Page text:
2018 as EPL’s Writer in Residence

It’s almost over. I’m trying to find a moment that stands out, and it’s difficult – partly because of the sheer amount of experiences this residency has offered me, and partly because the moments that stand out as special, moving and inspiring are plenty.

In addition to over 140 one-on-one consultations with writers of all levels of experience and skill – so many minds doing their small part to change a small corner of the world – I was able to really connect (for the first time) with the writing community of Edmonton, something I thought I knew about. Turns out I had much to learn!

From moms writing about children with disabilities, to playwrights struggling to learn the form, to seniors wanting to record their many memories, to memoir after memoir – humans telling stories. That’s why we are all here: because the stories need to be told. They need to be shared. The act of opening a page and writing words is as ancient as language itself, and yet today humans are still eager to share their deepest longings, their wildest imaginings.

Over the past year I have read biographies, science fiction, fantasy, poems, a Poli Sci essay, a corporate pitch, short stories, long stories, epically long stories, press releases, journalism and academic theses. I have I spoken at book clubs, writers’ groups, fundraisers and writer networking events. Speaking at the Alberta Book Publishers Awards in Calgary was a specific highlight – I talked about writing my first book, the once-in-a-lifetime opportunity I had been presented with, and was finally able to thank the publishers by name for changing my life. It reminded me the reason I’m here is because, when I was starting, a few artists believed in me and opened up their creative generosity to me. This was the year I was able to pay that forward.

As a founding member of the ‘gig economy’ (there’s zero stability, and no way of planning past the next booking), it’s nearly impossible to convey how receiving a regular paycheque changed my year. A year like the one I just experienced can actually keep someone IN the arts. It makes me want to find more ways to be involved, to give back.

‘This was a gift I could give them’

One thing I loved doing this year was the three Emerging Writers’ Showcases, where I presented a total of 11 new writers to the world. I made them let me adapt their work for a staged public reading, then asked them to sit with the audience and allow four brilliant actors to present their words.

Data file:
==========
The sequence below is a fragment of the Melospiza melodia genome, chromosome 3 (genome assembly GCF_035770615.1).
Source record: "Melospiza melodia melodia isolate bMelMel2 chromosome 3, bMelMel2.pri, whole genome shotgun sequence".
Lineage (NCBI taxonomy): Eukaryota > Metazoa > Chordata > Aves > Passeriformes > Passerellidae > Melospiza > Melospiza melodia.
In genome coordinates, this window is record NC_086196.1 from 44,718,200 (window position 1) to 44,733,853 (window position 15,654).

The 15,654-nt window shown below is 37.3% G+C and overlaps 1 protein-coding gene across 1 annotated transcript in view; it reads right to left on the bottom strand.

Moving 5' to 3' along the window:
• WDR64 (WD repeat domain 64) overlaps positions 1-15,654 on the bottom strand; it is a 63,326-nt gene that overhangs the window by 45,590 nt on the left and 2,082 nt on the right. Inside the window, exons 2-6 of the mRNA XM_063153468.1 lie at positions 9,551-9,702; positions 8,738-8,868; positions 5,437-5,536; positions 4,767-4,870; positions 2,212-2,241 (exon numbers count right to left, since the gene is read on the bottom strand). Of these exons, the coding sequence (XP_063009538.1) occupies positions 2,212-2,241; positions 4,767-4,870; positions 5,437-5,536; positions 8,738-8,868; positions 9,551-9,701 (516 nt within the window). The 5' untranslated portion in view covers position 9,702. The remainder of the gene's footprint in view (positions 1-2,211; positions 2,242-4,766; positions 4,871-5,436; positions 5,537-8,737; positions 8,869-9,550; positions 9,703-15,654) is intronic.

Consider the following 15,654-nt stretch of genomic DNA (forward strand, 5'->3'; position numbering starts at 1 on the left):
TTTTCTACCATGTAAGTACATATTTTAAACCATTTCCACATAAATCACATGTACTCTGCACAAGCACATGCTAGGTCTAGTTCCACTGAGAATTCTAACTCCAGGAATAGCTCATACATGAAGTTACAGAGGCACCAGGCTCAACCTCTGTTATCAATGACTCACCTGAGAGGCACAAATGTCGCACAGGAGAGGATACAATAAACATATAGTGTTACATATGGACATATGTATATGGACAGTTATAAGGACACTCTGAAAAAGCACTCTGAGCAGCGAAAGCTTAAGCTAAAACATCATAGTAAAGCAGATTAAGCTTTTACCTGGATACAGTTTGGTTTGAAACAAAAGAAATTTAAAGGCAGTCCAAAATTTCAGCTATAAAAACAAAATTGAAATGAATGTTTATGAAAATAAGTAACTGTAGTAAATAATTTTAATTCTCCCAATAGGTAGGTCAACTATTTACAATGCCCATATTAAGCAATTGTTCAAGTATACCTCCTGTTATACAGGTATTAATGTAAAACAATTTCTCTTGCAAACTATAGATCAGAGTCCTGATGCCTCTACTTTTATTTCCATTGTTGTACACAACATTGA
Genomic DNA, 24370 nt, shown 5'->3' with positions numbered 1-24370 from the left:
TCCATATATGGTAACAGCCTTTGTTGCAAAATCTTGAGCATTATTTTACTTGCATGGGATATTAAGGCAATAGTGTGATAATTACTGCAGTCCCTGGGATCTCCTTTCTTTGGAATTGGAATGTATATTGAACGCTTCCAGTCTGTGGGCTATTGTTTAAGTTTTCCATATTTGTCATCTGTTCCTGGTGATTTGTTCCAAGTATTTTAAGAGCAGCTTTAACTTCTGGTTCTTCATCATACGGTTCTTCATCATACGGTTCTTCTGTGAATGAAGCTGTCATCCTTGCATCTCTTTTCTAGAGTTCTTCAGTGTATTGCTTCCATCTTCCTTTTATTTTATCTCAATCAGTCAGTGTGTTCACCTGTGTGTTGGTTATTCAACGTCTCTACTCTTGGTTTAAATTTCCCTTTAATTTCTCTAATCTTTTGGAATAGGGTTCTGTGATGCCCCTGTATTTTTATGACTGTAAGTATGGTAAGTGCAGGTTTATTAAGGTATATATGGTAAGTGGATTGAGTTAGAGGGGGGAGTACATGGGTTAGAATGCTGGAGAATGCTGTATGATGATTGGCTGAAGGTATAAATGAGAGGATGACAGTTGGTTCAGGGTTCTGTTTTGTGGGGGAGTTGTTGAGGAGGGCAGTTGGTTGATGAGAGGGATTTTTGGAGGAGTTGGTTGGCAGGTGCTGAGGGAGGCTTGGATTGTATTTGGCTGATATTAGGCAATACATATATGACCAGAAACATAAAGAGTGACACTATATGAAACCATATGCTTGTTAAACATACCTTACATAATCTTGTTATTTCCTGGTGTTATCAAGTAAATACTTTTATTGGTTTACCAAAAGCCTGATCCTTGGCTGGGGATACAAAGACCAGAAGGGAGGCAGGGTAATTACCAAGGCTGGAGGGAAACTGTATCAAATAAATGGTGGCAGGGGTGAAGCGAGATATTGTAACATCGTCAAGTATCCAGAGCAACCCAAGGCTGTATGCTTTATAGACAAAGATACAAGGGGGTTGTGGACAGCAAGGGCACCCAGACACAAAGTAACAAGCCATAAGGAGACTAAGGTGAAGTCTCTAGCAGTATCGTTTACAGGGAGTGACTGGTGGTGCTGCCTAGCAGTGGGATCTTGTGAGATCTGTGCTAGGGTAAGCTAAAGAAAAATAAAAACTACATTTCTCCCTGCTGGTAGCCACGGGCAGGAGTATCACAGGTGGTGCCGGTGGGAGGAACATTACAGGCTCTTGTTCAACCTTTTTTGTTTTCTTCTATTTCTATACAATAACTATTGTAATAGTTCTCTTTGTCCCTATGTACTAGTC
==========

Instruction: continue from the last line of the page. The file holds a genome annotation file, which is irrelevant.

All of them were terrified. And then all of them were transfixed as the thing they had created took on a new life, with new rhythms and reactions. The act of sharing their art so publicly for the first time changed them all – I could see it. It’s an experience I take for granted because I work in theatre. But for so many writers, who work in solitude and who never hear applause – this was a gift I could give them.

‘The writing is what’s important’

When I spoke at the AGM of the Learning Centre Literacy Association, a city councillor told the story of his father – about the years of conflict and strife that had passed between them and how, as an adult, his father called him to apologize. Then his father confessed that he had never learned to read, and that huge amounts of his energy had been wasted trying to conceal that truth. Suddenly, so many of his father’s quirks and habits finally made sense – specifically, whenever the family would go out for supper. Regardless of the restaurant, his father would always order the same thing: a hamburger and a coke. If the waitress replied that they didn’t have that, he would sternly bark “Then I don’t want anything. Just a coffee.”

For decades, no one knew he couldn’t read any menu. How many meals had his father denied himself; how many of life’s experiences had he shut down rather than admit the truth?

Then his father said “I’m going to do something I wish I could have done when you were a boy.” And, over the phone, his father started to read a bedtime story to his adult son for the very first time.

That’s the power of the written word spoken aloud. Sure, everyone wants to be published – but the writing is what’s important. It all springs from there.

‘People shared more than their stories’

I’d like to thank all the artists who accepted my invitation to share their knowledge and insight by conducting learning sessions and workshops during 2018: Ted Bishop, Andrea House, Anna Marie Sewell, Liam Coady, Nisha Patel and Minister Faust, plus the two dozen Fringe artists who shared their works-in-progress, as well as the many writers who attended one – or all – of these events.

Over and over during my year as Writer in Residence, I was reminded how important words are. People write in an attempt to understand why something happened, or to explain why they are hurting, or to describe what joy, or grief or family means to them. They write to plead for understanding, or to expand their idea of the universe, as if to say “If you’re reading this, I exist.”

People shared more than their stories. They shared their time, their inspirations and their lives. What a fantastic gift.

Darrin Hagen was EPL’s 2018 Writer in Residence.
Matthew Stepanic is stepping in for 2019.

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